Lake Ontario has reached the record daily peak of 75.88 m which was experienced from May 25 to May 28, 2017. This peak is 82 cm above average for this time of year. Water levels will continue to slowly rise, reaching its peak within 1-3 weeks.
Most forecast modelling scenarios suggest a peak of approximately 5 cm above current water levels. If increased amounts of precipitation are experienced over the Lake Ontario Watershed, there is a chance of a greater rise in lake levels.
Water levels will remain near seasonal highs for the next few weeks before slowly beginning to decline.
Lake Ontario water levels are influenced by uncontrolled, above average outflows from Lake Erie, and local rainfall and runoff throughout the Lake Ontario Watershed, and reduced Lake Ontario outflows, in order to balance flooding impacts on the St. Lawrence River. Lake Erie water levels and outflows into Lake Ontario remain at a record high. St. Lawrence River levels around Montreal remain near record highs for this time of year. Ottawa River flows continue to slowly decline. Flooding continues on the Lower St. Lawrence River. Flooding and other high water impacts continue on Lake Erie, Lake Ontario, and the Upper St. Lawrence River.
Outflows from Lake Ontario will continue to increase as rapidly as conditions will allow in accordance with the Plan 2014 F-Limit.
Flooding and other high water impacts have been reported from areas of Lake Ontario and the upper St. Lawrence River during periods of strong winds.
Shoreline residents are advised to either secure or remove loose items from their properties where there is a risk of encroaching flood water. Sandbags can be effective in protecting residences. Sandbags are not intended to protect accessory buildings. For more information on shoreline protection, contact the Quinte Conservation office and speak with expert staff in the planning and regulations department.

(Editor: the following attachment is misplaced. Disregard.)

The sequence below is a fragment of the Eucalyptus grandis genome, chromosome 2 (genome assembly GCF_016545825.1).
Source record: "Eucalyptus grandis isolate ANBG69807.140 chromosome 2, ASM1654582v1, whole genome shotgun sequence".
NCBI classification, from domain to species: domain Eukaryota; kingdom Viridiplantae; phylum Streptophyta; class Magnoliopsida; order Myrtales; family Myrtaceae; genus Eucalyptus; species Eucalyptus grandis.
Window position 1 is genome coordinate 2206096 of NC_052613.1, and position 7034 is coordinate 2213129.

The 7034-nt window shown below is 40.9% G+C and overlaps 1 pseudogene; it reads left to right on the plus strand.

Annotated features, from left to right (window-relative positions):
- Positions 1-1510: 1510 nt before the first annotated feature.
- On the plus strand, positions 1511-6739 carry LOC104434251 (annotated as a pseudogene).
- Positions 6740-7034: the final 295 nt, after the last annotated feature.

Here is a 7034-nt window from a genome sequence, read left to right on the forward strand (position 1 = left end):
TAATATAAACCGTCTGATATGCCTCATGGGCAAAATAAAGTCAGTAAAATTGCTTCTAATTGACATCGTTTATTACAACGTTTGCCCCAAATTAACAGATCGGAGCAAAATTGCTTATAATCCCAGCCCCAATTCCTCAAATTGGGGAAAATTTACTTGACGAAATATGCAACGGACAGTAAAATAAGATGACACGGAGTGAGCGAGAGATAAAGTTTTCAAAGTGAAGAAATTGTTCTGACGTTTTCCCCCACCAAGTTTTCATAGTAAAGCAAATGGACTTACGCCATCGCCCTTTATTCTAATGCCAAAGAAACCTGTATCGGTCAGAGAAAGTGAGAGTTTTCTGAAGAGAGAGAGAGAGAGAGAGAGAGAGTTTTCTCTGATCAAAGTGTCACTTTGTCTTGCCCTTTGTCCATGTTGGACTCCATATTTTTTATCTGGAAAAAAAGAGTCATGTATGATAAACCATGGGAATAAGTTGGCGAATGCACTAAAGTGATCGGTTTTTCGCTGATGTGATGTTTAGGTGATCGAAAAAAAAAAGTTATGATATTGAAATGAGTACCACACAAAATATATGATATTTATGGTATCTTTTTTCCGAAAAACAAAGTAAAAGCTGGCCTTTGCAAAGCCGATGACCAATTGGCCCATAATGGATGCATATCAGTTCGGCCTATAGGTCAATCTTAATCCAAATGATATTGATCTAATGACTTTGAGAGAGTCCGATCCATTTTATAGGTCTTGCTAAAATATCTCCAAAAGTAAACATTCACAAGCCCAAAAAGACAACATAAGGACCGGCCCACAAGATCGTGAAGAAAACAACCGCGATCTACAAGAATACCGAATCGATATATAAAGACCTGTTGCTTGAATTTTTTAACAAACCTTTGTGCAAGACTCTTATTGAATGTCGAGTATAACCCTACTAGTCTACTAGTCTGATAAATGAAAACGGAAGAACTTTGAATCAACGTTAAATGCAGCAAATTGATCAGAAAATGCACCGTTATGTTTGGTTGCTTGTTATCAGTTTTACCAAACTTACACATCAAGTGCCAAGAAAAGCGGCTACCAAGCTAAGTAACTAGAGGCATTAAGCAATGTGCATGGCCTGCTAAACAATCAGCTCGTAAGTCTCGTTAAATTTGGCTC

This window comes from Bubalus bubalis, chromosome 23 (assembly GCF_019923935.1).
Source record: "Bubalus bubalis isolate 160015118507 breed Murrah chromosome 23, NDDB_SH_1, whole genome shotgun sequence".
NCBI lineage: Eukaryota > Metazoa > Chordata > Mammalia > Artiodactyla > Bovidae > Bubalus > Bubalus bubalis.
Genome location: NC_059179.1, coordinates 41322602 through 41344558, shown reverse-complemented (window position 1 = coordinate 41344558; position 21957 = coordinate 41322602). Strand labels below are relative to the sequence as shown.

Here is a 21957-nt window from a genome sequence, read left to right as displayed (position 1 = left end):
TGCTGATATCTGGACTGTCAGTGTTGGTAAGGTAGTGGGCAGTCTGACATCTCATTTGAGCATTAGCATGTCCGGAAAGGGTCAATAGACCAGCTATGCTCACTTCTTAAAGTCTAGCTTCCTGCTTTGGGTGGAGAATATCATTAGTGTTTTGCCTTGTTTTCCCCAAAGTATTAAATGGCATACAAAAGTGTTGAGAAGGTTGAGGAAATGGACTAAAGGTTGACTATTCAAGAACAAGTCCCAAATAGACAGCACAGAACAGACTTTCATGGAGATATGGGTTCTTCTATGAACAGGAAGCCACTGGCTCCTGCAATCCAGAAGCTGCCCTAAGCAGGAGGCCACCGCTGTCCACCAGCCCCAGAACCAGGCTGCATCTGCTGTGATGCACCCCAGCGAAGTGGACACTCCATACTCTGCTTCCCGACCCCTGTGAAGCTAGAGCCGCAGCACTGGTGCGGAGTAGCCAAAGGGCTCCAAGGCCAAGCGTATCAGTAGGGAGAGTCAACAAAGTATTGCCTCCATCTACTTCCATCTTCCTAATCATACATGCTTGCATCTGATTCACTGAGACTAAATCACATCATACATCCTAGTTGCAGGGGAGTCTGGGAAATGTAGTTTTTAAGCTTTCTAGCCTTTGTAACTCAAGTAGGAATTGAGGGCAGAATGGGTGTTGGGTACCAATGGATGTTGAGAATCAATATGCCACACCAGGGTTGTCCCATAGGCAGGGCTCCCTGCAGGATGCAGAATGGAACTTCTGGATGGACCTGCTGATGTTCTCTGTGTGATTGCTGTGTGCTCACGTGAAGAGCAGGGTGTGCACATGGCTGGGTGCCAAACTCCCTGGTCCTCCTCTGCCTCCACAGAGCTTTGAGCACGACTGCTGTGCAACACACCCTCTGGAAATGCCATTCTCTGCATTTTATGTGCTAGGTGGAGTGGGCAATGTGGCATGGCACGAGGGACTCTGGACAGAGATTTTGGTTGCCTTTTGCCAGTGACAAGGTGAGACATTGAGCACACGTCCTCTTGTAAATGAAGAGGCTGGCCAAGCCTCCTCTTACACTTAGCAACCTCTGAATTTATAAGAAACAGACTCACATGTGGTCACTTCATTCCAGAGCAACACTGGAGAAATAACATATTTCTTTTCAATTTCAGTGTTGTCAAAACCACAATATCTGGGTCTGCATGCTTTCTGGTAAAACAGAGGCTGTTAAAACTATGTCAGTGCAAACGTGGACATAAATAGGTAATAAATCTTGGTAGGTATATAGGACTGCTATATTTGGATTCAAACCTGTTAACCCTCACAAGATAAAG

Boaters need to be cautious of floating debris and should take proper safety precautions when out on the water. Boaters should reduce speeds and wakes when boating along shorelines to reduce the localized flooding and erosion.
It is important that the public never wade through or play in flood water as it is extremely unsafe. Flood water can be contaminated with septic and hazardous debris.

Residents concerned that their shoreline well or septic has been compromised, should contact their local health unit. Do not drink the water and find an alternative water source to use. This message does not apply to municipal drinking water systems.
Residents are advised to obey any posted road closure signs and to check with their municipality for updates on road closures and boat launch closures.
Staff will continue to monitor conditions and will provide an update if forecasts and conditions change. For current water levels or to report any observations of flooding, residents are encouraged to visit
A FLOOD WARNING statement indicates that flooding is imminent or already occurring in specific watercourses or municipalities. Municipalities and individuals should take action to deal with flood conditions. This may include road closures and evacuations.
This message will be in effect until (or updated if anything significant changes before) Friday, June 7, 2019.